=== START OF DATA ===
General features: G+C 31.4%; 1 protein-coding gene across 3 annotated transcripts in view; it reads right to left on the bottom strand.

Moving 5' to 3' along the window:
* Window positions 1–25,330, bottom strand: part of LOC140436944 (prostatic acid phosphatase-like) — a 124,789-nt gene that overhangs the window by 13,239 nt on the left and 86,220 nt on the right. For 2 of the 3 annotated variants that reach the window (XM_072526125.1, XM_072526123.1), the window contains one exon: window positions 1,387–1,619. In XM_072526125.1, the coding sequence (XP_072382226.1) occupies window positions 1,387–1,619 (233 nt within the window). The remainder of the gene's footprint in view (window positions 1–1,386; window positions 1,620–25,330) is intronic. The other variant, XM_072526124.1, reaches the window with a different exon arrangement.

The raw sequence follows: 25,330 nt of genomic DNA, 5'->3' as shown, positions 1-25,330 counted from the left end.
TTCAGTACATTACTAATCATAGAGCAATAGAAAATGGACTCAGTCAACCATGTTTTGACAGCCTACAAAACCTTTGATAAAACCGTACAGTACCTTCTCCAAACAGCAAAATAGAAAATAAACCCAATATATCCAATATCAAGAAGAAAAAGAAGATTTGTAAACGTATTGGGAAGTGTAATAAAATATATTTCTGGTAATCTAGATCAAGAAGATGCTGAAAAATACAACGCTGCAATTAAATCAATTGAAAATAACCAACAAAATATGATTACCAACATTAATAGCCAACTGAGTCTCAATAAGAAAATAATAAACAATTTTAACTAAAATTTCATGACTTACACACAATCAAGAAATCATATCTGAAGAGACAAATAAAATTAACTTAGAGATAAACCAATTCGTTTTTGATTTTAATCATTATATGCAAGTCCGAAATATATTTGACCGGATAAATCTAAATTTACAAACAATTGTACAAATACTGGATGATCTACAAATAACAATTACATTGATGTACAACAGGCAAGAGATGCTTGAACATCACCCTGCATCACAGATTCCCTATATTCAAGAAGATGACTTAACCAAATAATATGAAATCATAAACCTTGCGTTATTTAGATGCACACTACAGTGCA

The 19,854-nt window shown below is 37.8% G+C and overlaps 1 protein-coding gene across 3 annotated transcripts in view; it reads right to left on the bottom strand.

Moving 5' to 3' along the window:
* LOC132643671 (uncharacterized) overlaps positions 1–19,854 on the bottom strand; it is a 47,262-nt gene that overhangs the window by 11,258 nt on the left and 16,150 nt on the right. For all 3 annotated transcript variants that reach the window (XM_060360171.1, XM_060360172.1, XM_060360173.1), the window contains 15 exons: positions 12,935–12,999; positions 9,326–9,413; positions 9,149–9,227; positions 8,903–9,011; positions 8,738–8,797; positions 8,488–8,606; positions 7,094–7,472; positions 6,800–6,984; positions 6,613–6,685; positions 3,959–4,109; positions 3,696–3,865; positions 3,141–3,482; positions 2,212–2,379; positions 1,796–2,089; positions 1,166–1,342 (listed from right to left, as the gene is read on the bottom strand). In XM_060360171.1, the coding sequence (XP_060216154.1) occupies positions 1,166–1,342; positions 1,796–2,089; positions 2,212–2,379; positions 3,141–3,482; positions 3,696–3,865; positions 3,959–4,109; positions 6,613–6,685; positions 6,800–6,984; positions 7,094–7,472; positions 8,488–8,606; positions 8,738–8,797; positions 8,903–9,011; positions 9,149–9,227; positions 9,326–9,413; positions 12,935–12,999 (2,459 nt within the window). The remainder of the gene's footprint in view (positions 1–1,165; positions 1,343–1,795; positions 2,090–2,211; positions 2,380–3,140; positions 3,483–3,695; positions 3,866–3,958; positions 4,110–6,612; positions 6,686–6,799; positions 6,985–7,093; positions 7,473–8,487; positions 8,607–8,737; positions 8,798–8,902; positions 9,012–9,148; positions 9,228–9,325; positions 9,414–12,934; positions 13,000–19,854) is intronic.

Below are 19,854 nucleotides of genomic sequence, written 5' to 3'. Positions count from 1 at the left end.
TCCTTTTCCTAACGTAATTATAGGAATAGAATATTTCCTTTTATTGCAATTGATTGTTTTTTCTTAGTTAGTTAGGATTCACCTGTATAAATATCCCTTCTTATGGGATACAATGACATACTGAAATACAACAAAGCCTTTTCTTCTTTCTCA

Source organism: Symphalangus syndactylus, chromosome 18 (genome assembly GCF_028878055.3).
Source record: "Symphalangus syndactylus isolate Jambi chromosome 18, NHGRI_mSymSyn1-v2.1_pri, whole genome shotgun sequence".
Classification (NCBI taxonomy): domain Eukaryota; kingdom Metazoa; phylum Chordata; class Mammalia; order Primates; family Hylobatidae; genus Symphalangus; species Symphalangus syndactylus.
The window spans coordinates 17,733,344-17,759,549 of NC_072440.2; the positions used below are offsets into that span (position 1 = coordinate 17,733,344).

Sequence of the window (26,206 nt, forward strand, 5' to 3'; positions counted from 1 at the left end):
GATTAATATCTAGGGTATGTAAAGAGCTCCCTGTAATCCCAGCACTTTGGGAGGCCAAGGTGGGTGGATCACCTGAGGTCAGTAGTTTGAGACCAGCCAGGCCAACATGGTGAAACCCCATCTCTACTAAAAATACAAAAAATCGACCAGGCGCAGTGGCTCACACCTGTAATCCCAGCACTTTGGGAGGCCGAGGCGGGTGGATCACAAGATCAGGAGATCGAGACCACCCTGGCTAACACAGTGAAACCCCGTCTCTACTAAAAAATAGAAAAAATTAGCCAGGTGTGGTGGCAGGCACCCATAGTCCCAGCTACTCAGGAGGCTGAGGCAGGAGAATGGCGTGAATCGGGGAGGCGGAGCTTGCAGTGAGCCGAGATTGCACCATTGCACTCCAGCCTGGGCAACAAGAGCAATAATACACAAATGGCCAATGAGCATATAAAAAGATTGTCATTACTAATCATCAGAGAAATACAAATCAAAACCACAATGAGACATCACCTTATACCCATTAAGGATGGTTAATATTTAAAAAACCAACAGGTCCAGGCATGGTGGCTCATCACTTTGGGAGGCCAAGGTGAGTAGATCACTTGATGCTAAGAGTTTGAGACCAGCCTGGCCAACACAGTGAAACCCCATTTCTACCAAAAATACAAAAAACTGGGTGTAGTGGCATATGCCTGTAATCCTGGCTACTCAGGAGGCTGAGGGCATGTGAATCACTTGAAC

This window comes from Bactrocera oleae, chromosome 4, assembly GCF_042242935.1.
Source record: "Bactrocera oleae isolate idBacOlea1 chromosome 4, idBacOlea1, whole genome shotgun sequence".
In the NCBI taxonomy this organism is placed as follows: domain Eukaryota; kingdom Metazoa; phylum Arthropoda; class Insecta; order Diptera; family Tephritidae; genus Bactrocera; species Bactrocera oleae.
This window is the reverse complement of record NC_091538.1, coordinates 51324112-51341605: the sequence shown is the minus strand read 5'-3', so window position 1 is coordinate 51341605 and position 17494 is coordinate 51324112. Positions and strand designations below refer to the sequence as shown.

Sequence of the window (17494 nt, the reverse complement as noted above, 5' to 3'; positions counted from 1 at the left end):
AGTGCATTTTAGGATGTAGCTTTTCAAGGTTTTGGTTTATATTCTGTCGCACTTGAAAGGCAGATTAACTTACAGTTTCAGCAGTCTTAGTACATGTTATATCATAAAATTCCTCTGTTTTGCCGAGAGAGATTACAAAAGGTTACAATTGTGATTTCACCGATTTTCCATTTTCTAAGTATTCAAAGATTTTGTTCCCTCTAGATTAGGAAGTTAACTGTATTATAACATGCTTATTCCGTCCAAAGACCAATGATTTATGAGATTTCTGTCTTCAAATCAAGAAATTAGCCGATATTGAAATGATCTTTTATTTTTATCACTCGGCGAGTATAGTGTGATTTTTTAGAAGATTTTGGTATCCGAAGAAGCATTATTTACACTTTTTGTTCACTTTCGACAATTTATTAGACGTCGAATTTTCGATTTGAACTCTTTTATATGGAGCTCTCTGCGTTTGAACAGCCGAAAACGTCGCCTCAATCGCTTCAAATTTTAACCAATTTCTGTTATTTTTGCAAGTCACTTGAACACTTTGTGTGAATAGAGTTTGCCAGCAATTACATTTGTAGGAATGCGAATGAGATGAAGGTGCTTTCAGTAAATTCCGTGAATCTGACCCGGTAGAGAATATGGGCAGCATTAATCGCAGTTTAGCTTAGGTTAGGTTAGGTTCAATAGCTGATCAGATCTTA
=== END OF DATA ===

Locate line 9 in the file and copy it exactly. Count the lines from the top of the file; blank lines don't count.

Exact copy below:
Below are 19,854 nucleotides of genomic sequence, written 5' to 3'. Positions count from 1 at the left end.